Teachers of nearly every kind are likely to agree that the great nemesis of education is what goes by the name of indoctrination. The agreement tends to end there, however. What is indoctrination, why are teachers so opposed to it, and what light do these questions shed on what ought to take place in classrooms? Does indoctrination belong exclusively to the past, or are we speaking of a phenomenon that is multifarious and that in some form or other is with us still? Is it one or many? Likely no serious educator regards him- or herself as an indoctrinator. It’s closer to an accusation than a policy, but most will likely agree that it occurs today in educational institutions of many kinds and in many nations, likely in different forms. But what is it? I want to draw on some of the writings of a two important twentieth-century thinkers: John Dewey and Jacques Ellul.
Let’s begin with Dewey, arguably the most important philosopher of education of the last century. On his view, indoctrination occurs when teachers set about prescribing what students will believe, especially as it concerns controversial matters, and still more when students haven’t yet reached an age of intellectual maturity. Indoctrination here is a kind of manipulation, an inculcation on the part of the teacher and an unthinking submission on the part of the student. Quite apart from the intentions of teachers, the practice of instilling a particular set of beliefs, on the pretense that they’re training the mind, is very nearly the opposite of what it claims to be. Even were such beliefs to be true, for Dewey the mark of an educated mind isn’t what one believes but the way one’s beliefs are arrived at and whether one can back them up with reasons.
Intelligent thinking refers to the method, and indeed is the method, by which beliefs are rationally acquired, and is far less concerned with end-states than processes. The learning process itself, he emphasized, requires the student’s active participation and thus an overcoming of both the educator’s temptation to indoctrinate and the intellectual laziness and conventionality that, in his view, often characterize the youthful mind. Dewey’s criticism of the practice of instilling or inculcating beliefs was applied equally to opinions that he himself agreed and disagreed with. In his words, “But the child [or student of any age] who has been most perfectly trained as to conduct, the one who acts in every way as he is told to act and even holds the opinions which he is told to hold, is quite apt not to be educated at all. He may make a good soldier, he may make a ‘good citizen,’ in the sense that he may be depended upon not to murder or steal, not to drink, swear, gamble, or get married too often: but such a person may only be trained; he may not be educated at all. It is quite possible that he cannot think.”
Indoctrination produces docility where the educated mind is above all adept in the art of thinking or actively inquiring into a given field of knowledge without a predetermined or dogmatically held conviction about what’s true. If it’s the art of thinking that we want to teach then, as Dewey put it, “[w]e must have no misgivings as to what the child shall think. The moment we stipulate what a child shall think, we make it impossible for him to think at all.” All genuine inquiry requires the freedom to pursue ideas in the spirit of experimentation and to let whatever conclusions are reached be what they will or what the general course of investigation determines. When certain beliefs are declared by some authority to be beyond the bounds of rational inquiry, students learn not to think but to obey.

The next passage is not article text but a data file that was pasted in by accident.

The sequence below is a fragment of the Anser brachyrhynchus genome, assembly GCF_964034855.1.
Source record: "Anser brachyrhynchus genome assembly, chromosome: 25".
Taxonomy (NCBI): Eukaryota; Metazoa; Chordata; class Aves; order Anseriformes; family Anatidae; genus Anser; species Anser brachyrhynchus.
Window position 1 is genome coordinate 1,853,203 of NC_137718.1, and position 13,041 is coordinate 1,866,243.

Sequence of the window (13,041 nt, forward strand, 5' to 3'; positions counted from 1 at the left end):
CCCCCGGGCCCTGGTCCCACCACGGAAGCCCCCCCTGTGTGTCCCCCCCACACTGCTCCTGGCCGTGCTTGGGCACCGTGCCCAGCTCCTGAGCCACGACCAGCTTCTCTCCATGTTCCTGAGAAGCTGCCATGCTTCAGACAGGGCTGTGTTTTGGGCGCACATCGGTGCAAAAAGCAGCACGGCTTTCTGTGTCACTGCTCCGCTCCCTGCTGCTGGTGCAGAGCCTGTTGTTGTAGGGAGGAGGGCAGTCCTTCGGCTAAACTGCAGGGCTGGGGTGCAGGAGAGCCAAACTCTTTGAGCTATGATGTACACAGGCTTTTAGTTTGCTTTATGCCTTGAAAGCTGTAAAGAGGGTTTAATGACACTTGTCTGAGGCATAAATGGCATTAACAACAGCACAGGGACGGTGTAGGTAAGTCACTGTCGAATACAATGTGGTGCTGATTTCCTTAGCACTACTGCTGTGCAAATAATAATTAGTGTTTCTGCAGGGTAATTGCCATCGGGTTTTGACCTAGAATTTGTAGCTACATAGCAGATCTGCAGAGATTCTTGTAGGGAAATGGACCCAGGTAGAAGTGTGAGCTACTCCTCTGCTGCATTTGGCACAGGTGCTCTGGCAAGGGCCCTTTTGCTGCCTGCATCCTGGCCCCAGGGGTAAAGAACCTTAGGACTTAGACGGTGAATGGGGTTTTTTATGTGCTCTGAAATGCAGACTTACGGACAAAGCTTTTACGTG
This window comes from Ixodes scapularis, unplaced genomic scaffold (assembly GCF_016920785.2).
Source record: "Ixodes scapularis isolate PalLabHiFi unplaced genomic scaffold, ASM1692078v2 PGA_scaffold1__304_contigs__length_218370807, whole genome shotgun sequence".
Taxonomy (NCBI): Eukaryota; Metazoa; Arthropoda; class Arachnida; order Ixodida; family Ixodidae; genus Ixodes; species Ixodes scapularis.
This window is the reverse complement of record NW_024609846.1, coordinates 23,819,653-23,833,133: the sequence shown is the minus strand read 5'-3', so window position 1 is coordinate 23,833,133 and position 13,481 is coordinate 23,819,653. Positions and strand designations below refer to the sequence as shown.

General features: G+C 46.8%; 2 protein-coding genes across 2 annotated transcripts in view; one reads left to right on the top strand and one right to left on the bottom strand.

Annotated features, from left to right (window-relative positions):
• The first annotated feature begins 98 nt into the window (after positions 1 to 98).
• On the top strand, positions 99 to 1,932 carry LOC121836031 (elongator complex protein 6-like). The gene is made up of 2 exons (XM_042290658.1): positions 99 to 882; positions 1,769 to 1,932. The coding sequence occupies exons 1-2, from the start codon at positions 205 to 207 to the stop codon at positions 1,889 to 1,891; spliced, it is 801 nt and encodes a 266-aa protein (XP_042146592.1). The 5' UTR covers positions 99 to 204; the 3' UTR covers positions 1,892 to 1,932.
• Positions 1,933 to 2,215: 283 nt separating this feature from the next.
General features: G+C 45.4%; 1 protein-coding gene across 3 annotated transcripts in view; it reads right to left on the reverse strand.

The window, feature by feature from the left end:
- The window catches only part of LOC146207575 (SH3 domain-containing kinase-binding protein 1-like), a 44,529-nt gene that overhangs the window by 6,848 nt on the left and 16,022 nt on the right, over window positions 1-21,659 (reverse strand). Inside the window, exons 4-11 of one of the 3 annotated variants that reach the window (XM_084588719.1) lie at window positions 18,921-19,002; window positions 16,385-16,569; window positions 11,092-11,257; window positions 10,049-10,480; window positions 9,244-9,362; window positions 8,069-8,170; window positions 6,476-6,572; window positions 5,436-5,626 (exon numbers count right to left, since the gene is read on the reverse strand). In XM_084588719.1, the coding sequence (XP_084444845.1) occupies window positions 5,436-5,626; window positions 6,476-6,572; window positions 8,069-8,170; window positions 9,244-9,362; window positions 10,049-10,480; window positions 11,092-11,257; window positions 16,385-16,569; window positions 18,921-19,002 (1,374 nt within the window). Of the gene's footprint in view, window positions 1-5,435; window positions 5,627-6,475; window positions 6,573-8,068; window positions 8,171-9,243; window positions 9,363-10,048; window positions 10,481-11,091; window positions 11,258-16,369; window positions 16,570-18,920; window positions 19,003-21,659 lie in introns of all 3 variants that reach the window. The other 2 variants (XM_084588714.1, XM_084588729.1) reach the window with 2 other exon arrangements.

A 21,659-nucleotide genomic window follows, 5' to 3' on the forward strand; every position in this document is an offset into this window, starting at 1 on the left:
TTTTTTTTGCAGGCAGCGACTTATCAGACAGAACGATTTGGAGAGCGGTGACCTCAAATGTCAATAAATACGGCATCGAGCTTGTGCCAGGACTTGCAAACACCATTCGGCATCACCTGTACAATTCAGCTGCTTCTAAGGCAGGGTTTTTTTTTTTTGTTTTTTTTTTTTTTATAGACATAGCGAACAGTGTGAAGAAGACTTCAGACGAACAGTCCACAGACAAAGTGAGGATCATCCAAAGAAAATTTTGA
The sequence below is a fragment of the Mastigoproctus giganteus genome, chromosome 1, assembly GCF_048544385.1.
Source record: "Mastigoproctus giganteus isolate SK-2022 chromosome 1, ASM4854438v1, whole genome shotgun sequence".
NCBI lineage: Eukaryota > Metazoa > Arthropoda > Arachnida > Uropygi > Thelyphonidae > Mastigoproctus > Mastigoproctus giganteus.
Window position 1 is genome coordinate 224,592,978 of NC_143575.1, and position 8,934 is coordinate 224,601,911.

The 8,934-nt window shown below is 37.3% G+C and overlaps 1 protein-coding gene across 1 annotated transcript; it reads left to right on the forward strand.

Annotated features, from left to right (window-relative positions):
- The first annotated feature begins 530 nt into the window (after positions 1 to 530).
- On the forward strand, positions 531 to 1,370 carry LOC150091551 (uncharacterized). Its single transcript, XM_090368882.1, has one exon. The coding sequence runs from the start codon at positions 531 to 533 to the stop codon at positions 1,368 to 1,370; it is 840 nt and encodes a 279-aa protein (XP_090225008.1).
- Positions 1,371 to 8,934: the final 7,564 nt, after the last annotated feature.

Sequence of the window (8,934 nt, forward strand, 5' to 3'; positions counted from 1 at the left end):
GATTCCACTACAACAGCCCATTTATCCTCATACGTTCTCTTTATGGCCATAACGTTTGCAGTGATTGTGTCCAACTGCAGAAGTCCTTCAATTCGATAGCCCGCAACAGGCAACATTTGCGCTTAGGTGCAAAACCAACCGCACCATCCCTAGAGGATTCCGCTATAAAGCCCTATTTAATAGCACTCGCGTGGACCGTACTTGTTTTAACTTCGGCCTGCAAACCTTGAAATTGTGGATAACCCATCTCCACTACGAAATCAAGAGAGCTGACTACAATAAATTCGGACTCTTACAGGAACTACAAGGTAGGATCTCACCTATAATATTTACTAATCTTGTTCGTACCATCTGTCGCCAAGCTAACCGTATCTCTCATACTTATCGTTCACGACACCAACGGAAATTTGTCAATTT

I can’t go into the details of Dewey’s position here, but I’d like to place his ideas alongside some reflections of the twentieth-century French writer Jacques Ellul, on the topic not of indoctrination but of the related notion of propaganda, drawing from his book of that title from 1965. Writing in the context of the Cold War, Ellul remarked that propaganda “has become a very general phenomenon in the modern world. Differences in political regimes matter little.” It’s not only authoritarian states, or states of any kind, that engage in it. “Whatever the diversity of countries and methods, they have one characteristic in common: concern with effectiveness. Propaganda is made, first of all, because of a will to action, for the purpose of effectively arming policy and giving irresistible power to its decisions. Whoever handles this instrument can be concerned solely with effectiveness. This is the supreme law…. This instrument belongs to the technological universe, shares its characteristics, and is indissolubly linked to it.” Propaganda, for Ellul, must be understood together not with any particular political ideology but with technology, and indeed it is a technology. It’s a technique of mobilizing populations to act as the controllers of the instrument want, not just manipulating minds but doing so for a purpose. “The aim of modern propaganda is no longer to modify ideas, but to provoke action. It is no longer to change adherence to a doctrine, but to make the individual cling irrationally to a process of action. It is no longer to lead to a choice, but to loosen the reflexes. It is no longer to transform an opinion, but to arouse an active and mythical belief.”